Bash will be held from 7-10 p.m. and will feature contemporary artwork, hors d’oeuvres, music and more. Funds raised through the event will suport an art trip for Birmingham 3rd and 4th graders who attend Birmingham city and county schools, as well as the organization’s annual art festival, to be held April 27-29 in downtown’s Linn Park. For more information, visit

Feb. 24-25 IRONDALE

Twice as Nice Sale Zamora Temple Birmingham Area Mothers of Multiples presents a sale of over 100 families’ gently used infant, children’s and maternity clothing, equipment, toys books, DVDs, housewares, electronics and more on Sat., from noon-7 p.m., and Sun. from 10 a.m.-2:30 p.m. Children are welcome, but no strollers allowed on Sat. For more information, visit the “Twice As Nice Sale (BAMOM)” Facebook page.  

Wed., Feb. 28


Spencer Lecture - Laura Dowling Birmingham Botanical Gardens The 20th annual lecture will begin at 5:30 p.m. with a reception in the Hodges Room, followed by the presentation in the Lecture Hall at 6 p.m. After the presentation, Laura Dowling will be signing her latest book, “A White House Christmas” available for purchase at Leaf & Petal. For more information, visit

Thurs., March 1 HOMEWOOD

Tom and Marla Corts Distinguished Author Series Samford University Wright Center The Orlean Beeson School of Education presents Eric Motley, a Samford University alumnus, as the featured speaker at this eighth annual

event beginning at 7 p.m. The lecture’s focus will be on Motley’s personal Memoir “Madison Park: A Place of Hope.” Book signing to follow. A $75 VIP ticket includes a 6 p.m. reception. For more information, visit


The Wizard of Oz Virginia Samford Theatre Mainstage STARS presents this production based on the MGM movie by youth for youth featuring classic songs “Over the Rainbow”, “Yellow Brick Road” and “Ding Dong! The Witch is Dead”. Thursday and Friday at 7:30 p.m., Saturday at 11 a.m. and 7:30 p.m. and Sunday at 2:30 p.m. Reseved seating $20, Student $15. For more information, visit

March 2 and 3 HOMEWOOD

Wine 10k Birmingham/ Elyse Kopecky Book Signing Patriot Park Lemak Health presents a unique point to point run from Patriot Park to Lakeshore Park Plaza at 8 a.m. Enjoy post-race mimosas and recipes previewed by New York Times Bestselling Cookbook Author and Nutrition Coach Elyse Kopecky. Kopecky will also be on hand for an exclusive meet and greet and book signing event on March 2 at Vulcan Park and Museum at 6 p.m. For more information, visit the “Wine 10k Birmingham” Facebook page.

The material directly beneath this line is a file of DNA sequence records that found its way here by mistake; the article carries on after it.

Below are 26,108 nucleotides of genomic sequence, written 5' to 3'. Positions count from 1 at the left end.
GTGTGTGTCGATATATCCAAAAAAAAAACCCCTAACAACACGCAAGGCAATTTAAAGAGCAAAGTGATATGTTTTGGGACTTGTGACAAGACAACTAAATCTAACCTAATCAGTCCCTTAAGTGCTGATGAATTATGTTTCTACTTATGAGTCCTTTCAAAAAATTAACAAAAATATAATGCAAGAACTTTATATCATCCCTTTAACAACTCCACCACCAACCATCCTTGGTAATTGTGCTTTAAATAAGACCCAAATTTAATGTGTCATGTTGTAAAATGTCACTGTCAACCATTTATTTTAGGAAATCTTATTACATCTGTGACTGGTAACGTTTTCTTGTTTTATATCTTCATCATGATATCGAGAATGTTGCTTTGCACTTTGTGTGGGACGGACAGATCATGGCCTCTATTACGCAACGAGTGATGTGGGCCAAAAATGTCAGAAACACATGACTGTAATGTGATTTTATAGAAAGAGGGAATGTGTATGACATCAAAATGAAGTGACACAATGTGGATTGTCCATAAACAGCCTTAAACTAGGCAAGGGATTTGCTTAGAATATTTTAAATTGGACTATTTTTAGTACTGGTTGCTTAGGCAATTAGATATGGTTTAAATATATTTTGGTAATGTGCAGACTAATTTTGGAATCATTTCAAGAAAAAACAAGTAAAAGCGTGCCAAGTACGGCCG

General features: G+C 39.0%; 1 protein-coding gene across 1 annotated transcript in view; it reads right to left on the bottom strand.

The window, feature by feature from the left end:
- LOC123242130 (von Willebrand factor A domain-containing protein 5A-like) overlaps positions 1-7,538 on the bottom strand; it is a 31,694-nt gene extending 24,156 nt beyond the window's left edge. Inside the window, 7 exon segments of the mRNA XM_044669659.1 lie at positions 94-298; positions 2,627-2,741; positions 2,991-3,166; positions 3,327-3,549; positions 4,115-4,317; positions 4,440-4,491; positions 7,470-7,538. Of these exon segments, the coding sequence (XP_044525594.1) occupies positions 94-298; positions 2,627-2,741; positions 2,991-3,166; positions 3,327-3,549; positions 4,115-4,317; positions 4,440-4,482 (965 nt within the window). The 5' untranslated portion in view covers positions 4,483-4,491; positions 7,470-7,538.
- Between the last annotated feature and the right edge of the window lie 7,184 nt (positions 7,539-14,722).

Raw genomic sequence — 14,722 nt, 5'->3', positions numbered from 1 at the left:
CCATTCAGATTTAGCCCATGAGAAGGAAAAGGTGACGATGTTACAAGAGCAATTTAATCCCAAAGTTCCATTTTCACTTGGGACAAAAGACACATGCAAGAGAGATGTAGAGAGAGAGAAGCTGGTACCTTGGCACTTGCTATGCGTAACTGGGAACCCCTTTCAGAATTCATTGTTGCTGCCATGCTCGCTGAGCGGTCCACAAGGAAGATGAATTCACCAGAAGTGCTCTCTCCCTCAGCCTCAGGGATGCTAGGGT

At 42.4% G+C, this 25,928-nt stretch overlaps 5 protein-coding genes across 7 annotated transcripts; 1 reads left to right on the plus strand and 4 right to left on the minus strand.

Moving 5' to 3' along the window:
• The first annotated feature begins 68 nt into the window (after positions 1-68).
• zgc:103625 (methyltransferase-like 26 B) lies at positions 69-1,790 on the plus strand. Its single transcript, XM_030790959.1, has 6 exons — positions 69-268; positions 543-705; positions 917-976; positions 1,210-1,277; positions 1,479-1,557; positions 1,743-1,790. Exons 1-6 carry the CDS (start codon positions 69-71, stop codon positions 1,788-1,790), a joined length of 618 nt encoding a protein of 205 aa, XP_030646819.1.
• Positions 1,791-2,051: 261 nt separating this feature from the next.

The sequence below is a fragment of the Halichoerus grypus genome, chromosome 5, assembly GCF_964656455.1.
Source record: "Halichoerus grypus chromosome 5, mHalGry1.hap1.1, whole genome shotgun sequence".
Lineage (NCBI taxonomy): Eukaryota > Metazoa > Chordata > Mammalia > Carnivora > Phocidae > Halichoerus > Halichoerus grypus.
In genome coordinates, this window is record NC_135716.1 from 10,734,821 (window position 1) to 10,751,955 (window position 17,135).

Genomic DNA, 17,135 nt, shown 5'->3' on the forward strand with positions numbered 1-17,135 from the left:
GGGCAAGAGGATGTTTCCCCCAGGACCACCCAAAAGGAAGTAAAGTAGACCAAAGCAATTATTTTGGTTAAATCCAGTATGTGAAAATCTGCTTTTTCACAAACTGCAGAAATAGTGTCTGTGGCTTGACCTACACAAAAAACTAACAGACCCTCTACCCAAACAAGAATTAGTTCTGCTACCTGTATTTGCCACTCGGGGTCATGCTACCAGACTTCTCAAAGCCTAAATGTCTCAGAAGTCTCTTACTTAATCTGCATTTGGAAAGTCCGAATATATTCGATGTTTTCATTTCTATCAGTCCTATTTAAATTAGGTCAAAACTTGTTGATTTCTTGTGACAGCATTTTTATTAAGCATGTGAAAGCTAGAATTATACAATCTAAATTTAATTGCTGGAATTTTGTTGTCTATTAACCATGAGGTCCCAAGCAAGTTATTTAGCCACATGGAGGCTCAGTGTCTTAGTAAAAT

Swan Lake BJCC Concert Hall Alabama Ballet with the Alabama Symphony performs one of the greatest works in ballet history, set to the music of Tchaikovsky Friday, Saturday at 7:30 p.m. and Saturday and Sunday


Bluff Park UMC Hosts World-Renowned Organist The theme for Bluff Park United Methodist Church’s 16th annual Organ Recital pays homage to each aspect of the performance, “Something Old, Something New, Something Borrowed…”, featuring classic and contemporary organ music played by guest performer and worldrenowned organist Dr. Faythe Freese. Freese, professor of organ at the University of Alabama, will be performing March 4 on the church’s more-than-50-year-old organ. Freese’s performance will feature works by Ronald Arnatt, Johann Sebastian Bach, César Franck, Jean Langlais, Pamela Decker, Samuel Barber and CharlesMarie Widor. In high demand as a performance artist not only in the United States, Freese has been sought after to perat 2:30 p.m. For more information, visit

Sat., March 3 HOOVER

Judy M. Merritt Memorial 5k Run and Walk Veterans Park The 4th annual event will kick off with an 8 a.m. 5k start, a 9 a.m. One-Mile Fun Walk. A post race celebration will follow from 10 a.m.- noon and feature free food & drink, field day activities, glitter tattoos, cotton candy, a bounce slide and D.J. For more information, visit HOOVER

Arbor Day Celebration Aldridge Gardens Hoover’s 20th annual Arbor Day Celebration will be from 9:30-11:30 a.m. featuring free trees for Hoover